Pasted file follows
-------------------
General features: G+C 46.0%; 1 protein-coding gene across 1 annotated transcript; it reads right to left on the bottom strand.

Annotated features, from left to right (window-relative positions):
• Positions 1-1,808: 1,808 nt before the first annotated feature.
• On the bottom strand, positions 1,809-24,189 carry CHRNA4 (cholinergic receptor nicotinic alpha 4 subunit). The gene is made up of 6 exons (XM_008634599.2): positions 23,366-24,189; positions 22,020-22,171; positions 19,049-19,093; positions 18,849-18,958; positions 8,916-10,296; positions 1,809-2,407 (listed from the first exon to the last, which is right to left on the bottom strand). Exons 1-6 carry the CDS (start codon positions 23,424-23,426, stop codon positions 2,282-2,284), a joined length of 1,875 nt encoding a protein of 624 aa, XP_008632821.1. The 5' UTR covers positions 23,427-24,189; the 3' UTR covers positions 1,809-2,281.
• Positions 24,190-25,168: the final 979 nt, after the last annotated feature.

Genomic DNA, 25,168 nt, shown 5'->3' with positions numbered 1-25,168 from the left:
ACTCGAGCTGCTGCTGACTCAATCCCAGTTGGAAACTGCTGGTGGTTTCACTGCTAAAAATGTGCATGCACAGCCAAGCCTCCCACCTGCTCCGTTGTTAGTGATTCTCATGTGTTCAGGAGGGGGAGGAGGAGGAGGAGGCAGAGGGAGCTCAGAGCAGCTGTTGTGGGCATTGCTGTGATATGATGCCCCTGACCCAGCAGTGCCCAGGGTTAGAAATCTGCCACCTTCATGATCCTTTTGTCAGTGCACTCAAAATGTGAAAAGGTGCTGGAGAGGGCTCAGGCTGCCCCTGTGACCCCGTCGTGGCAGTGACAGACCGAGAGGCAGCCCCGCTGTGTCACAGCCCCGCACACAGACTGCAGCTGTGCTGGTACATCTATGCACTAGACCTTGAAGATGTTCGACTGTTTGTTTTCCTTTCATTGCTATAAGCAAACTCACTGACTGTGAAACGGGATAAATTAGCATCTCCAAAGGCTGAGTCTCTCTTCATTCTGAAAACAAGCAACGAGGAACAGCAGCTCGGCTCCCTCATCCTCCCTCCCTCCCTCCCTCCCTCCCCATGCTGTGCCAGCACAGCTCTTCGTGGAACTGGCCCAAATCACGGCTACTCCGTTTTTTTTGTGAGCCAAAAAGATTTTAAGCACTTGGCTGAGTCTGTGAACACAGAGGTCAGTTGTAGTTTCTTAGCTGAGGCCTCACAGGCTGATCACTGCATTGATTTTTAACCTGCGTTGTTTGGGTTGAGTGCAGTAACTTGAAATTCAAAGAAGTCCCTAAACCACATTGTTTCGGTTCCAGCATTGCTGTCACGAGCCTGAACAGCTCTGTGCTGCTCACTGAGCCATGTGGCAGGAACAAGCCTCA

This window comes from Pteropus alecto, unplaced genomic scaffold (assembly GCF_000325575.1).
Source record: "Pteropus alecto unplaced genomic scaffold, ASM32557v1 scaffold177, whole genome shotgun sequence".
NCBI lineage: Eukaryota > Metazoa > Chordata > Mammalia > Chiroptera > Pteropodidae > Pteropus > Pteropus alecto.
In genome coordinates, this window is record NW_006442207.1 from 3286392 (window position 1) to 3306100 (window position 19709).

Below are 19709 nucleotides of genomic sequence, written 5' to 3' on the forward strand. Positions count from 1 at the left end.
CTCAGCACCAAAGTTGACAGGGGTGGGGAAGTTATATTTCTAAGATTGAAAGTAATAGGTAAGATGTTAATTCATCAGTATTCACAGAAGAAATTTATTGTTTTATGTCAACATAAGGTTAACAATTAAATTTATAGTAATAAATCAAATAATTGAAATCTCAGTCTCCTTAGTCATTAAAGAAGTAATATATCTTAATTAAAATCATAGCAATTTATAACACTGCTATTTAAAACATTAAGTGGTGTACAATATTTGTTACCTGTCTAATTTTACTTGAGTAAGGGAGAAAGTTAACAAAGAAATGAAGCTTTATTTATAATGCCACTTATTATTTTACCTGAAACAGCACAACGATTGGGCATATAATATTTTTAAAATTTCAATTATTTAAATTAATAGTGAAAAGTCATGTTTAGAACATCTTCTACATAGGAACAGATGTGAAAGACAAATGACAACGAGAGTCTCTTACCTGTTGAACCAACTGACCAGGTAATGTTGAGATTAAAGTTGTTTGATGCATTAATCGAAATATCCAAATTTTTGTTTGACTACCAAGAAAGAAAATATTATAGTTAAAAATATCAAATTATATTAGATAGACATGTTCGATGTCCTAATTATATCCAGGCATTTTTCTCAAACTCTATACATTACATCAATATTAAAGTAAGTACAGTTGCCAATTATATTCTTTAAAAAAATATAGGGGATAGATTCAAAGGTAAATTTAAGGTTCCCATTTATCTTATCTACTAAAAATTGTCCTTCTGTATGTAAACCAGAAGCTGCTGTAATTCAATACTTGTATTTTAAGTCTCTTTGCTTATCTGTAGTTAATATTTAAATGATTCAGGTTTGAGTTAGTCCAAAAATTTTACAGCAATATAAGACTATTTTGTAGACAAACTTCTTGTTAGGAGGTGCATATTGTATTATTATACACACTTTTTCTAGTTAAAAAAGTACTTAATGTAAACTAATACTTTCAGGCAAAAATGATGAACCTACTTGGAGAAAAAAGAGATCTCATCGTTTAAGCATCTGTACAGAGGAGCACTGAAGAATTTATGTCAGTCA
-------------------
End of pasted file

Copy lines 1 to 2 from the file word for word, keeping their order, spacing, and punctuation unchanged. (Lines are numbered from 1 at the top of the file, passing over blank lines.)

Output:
General features: G+C 46.0%; 1 protein-coding gene across 1 annotated transcript; it reads right to left on the bottom strand.

Annotated features, from left to right (window-relative positions):